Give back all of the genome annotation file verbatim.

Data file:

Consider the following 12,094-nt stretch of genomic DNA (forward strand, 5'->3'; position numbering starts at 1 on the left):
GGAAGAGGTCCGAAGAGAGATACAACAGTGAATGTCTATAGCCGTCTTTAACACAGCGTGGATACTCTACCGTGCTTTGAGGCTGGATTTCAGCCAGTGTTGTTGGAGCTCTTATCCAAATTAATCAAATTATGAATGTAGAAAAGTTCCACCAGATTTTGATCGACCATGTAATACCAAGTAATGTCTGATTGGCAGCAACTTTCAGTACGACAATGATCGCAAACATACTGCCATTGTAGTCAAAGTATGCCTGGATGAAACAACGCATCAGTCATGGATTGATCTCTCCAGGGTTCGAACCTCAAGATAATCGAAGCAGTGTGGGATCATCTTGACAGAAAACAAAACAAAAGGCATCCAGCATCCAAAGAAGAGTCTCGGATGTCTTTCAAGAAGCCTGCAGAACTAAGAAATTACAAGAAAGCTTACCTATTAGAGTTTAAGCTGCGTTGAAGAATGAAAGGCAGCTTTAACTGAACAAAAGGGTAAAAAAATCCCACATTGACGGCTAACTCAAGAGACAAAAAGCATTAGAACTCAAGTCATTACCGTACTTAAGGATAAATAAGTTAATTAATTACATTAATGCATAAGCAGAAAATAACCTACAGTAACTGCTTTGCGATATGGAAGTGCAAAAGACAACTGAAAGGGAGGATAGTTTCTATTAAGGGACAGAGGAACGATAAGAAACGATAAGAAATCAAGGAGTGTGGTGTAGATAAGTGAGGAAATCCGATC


Consider the following 12,094-nt stretch of genomic DNA (forward strand, 5'->3'; position numbering starts at 1 on the left):
GGAAGAGGTCCGAAGAGAGATACAACAGTGAATGTCTATAGCCGTCTTTAACACAGCGTGGATACTCTACCGTGCTTTGAGGCTGGATTTCAGCCAGTGTTGTTGGAGCTCTTATCCAAATTAATCAAATTATGAATGTAGAAAAGTTCCACCAGATTTTGATCGACCATGTAATACCAAGTAATGTCTGATTGGCAGCAACTTTCAGTACGACAATGATCGCAAACATACTGCCATTGTAGTCAAAGTATGCCTGGATGAAACAACGCATCAGTCATGGATTGATCTCTCCAGGGTTCGAACCTCAAGATAATCGAAGCAGTGTGGGATCATCTTGACAGAAAACAAAACAAAAGGCATCCAGCATCCAAAGAAGAGTCTCGGATGTCTTTCAAGAAGCCTGCAGAACTAAGAAATTACAAGAAAGCTTACCTATTAGAGTTTAAGCTGCGTTGAAGAATGAAAGGCAGCTTTAACTGAACAAAAGGGTAAAAAAATCCCACATTGACGGCTAACTCAAGAGACAAAAAGCATTAGAACTCAAGTCATTACCGTACTTAAGGATAAATAAGTTAATTAATTACATTAATGCATAAGCAGAAAATAACCTACAGTAACTGCTTTGCGATATGGAAGTGCAAAAGACAACTGAAAGGGAGGATAGTTTCTATTAAGGGACAGAGGAACGATAAGAAACGATAAGAAATCAAGGAGTGTGGTGTAGATAAGTGAGGAAATCCGATC